Ravensword 2 tops flood of games coming out of GDC 2012

Mar 13, 2012
Games

The beginning of March is the time of the Game Developers Conference, a meeting of minds in San Francisco, California, in which video game developers give and attend conferences on topics ranging from puzzle design and graphical presentation, to monetization and community outreach. Over the last few years, however, the conference has grown. Once an […]

The beginning of March is the time of the Game Developers Conference, a meeting of minds in San Francisco, California, in which video game developers give and attend conferences on topics ranging from puzzle design and graphical presentation, to monetization and community outreach.

Over the last few years, however, the conference has grown. Once an “inside baseball” sort of event in which developers talked about the more technical aspects of making games, it’s become a place where game developers get the opportunity to show off their new titles instead.

This year’s GDC shows the growing influence of mobile gaming. Games of all stripes were discussed at the conference, many of which push mobile gaming in different directions and expand it in new and exciting ways. As it has for the last two years, Apple chose the week of GDC to announce its latest iPad (and, in fact, did so right across the street from the conference), and it’s hard not to look at the capabilities of the tablet in terms of some of the games developers were showing without getting excited.

Pushing the graphical limit

One of the best features of the new iPad will be its visual capabilities, making use of a Retina display and faster processor from the one employed in the iPad 2 and iPhone 4S. One game that is very likely to put the device through its paces is Ravensword 2, a role-playing title from Crescent Moon Games, the makers of the popular Aralon: Sword and Shadow. As Slide to Play reports, Ravensword 2 is extremely visually impressive, and more than one journalist has likened its graphical prowess to console and PC games such as The Elder Scrolls V: Skyrim.

Another graphically impressive title is Air Mail, a flying game with something of a cartoonish steampunk aesthetic in which players support a war effort by delivering mail, ammunition and other items to people spread throughout its levels. Air Mail has a great distinctive look, a great deal of freedom in its gameplay, and a fluidity of control that often is only available on touchscreen devices. It seems to be a title to watch.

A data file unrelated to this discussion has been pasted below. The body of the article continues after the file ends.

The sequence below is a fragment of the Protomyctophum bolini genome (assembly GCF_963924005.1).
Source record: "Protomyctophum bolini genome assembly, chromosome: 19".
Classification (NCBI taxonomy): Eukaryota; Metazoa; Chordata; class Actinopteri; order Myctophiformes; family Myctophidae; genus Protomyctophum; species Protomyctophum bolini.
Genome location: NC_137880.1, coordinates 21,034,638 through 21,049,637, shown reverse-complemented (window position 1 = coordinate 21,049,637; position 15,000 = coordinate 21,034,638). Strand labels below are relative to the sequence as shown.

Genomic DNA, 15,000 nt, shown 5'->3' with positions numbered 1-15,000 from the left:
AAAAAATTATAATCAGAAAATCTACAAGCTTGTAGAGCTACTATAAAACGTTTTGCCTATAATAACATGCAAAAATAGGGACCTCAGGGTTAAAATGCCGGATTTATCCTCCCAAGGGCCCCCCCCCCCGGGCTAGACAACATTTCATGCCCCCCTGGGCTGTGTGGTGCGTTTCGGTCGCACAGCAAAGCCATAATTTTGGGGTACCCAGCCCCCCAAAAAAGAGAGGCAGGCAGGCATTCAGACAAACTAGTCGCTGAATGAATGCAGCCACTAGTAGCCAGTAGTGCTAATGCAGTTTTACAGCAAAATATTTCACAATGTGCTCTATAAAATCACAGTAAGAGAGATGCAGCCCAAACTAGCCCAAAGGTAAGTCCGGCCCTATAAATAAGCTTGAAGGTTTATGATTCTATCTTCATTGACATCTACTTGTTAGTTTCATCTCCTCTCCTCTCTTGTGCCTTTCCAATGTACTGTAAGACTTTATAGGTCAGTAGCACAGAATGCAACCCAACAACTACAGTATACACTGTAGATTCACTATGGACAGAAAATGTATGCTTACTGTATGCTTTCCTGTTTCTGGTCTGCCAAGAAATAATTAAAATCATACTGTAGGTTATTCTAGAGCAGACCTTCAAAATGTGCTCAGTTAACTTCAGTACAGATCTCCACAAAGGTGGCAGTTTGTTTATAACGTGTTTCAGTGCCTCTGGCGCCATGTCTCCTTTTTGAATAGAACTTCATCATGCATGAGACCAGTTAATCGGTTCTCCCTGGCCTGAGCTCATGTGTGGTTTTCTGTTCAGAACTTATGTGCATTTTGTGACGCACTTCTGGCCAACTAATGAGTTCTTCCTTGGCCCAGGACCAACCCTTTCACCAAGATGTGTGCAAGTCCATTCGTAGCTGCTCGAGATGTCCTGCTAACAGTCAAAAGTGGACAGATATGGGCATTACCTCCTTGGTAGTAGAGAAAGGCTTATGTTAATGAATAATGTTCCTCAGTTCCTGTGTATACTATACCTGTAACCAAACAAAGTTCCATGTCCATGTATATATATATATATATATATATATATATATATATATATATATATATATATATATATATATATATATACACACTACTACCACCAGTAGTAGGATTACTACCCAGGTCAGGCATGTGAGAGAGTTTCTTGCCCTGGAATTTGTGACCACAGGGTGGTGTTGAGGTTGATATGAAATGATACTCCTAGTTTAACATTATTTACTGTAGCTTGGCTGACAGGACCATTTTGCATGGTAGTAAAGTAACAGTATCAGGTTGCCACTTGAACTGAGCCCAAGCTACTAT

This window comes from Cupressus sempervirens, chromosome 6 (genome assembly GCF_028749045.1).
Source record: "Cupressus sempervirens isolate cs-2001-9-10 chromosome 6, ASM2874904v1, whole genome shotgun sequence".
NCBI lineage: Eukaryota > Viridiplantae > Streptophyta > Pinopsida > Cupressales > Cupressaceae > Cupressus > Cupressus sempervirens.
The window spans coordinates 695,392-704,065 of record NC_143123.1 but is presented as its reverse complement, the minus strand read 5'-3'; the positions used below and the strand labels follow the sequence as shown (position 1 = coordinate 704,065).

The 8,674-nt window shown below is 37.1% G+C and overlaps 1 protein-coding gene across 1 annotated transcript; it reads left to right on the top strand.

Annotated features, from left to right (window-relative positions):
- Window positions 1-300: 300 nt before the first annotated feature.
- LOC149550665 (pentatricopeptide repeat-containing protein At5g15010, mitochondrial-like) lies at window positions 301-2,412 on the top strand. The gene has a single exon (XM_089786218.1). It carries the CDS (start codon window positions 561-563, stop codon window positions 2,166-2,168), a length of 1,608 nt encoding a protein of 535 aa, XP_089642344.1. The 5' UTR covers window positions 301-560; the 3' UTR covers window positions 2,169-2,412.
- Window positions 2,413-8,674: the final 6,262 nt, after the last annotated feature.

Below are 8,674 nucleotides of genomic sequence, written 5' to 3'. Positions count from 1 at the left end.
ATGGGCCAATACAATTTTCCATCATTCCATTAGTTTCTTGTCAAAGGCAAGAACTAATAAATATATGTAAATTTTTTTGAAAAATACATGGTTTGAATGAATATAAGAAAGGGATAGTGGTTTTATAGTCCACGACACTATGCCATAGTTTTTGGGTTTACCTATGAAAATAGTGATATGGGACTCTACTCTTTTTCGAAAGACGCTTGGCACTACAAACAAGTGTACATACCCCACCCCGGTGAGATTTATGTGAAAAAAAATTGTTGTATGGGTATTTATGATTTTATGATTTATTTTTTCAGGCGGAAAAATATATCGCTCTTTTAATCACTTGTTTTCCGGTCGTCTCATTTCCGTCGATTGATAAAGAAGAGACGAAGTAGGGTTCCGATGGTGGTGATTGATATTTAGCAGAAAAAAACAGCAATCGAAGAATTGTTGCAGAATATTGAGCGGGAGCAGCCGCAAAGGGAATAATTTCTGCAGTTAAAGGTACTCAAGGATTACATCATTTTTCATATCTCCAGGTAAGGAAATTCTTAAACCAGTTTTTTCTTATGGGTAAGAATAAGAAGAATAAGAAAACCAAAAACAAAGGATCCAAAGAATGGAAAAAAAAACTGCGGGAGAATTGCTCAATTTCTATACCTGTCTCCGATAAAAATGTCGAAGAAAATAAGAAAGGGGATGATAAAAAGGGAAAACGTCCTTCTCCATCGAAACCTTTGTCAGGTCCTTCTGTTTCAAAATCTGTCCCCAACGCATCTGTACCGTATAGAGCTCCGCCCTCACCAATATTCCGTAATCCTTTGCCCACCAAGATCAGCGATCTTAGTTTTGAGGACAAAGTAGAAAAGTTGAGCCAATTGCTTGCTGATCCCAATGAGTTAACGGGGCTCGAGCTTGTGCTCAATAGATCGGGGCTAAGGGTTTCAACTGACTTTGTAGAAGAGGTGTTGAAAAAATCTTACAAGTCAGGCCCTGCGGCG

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Innovating familiar concepts

Not every iOS title to come out of GDC was a graphical powerhouse, however. Many were instead fairly low-res and a good deal simpler in their presentation, but focused on offering more innovativion and new ways to play. Slide to Play detailed The Act, for example, is a fairly simple title in which players help a cartoon character meet his goals simply by swiping at the screen. The speed and degree of swiping, however, is key to each scene in the game as you interact with other characters: for example, when attempting to meet a beautiful woman at a bar, swiping toward her too fast makes the character approach abruptly (and indecently), causing her to back off; too slow and her attention is lost.

And of course, old staples are finding ways to become new again. The makers of the popular vertical scroller Mega Jump, Get Set Games, showed off a new take on its old characters: Mega Run, an endless runner title. Sure, the app store is full of similar titles, but as Touch Arcade reports, Get Set is bringing the same ideas that made Mega Jump popular to its running title – namely, lots of variety in gameplay – to keep players engaged.

Big games on the small screen

In addition to smaller developers bringing a wealth of new, smaller-scale titles, larger video game publishers made their presences known in the mobile space at GDC as well. Electronic Arts, long a big force in mobile gaming that often bridges the gap between traditional games and the mobile frontier, showed off yet another tie-in game to one of its larger franchises. It’s called Burnout: Crash, and it leverages a popular driving (and crashing) game series to bring the franchise to iOS, focusing on creating massive traffic accidents. Burnout titles are well-loved in the world of console games, and EA hopes to cash-in on that good will among mobile gamers, as well. And Sega, another traditional console game maker and the creators of the famous Sonic the Hedgehog franchise, also had a big presence at the conference, focusing on titles it intends to continue pushing in the mobile space, like an Android version of Sonic the Hedgehog 4.

There were plenty of other games at the conference that ranged from visually impressive to simple but brilliant, and the biggest takeaway from the entire event was that mobile developers have a lot in the pipe for iOS gamers. Clearly, GDC is a window into the near-future of iOS/Android gaming, and the fact that the mobile gaming presence only seems to grow bigger and more involved every year shows just how exciting gaming in the mobile space is going to continue to be.

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Phil Hornshaw

Phil Hornshaw is a freelance writer, editor and author living in Los Angeles, dividing his time between playing video games, playing video games on his cell phone, and writing about playing video games. He’s also the co-author of So You Created a Wormhole: The Time Traveler’s Guide to Time Travel, which attempts to mix time travel pop culture with some semblance of science, as well as tips on the appropriate means of riding dinosaurs. Check out his profile.

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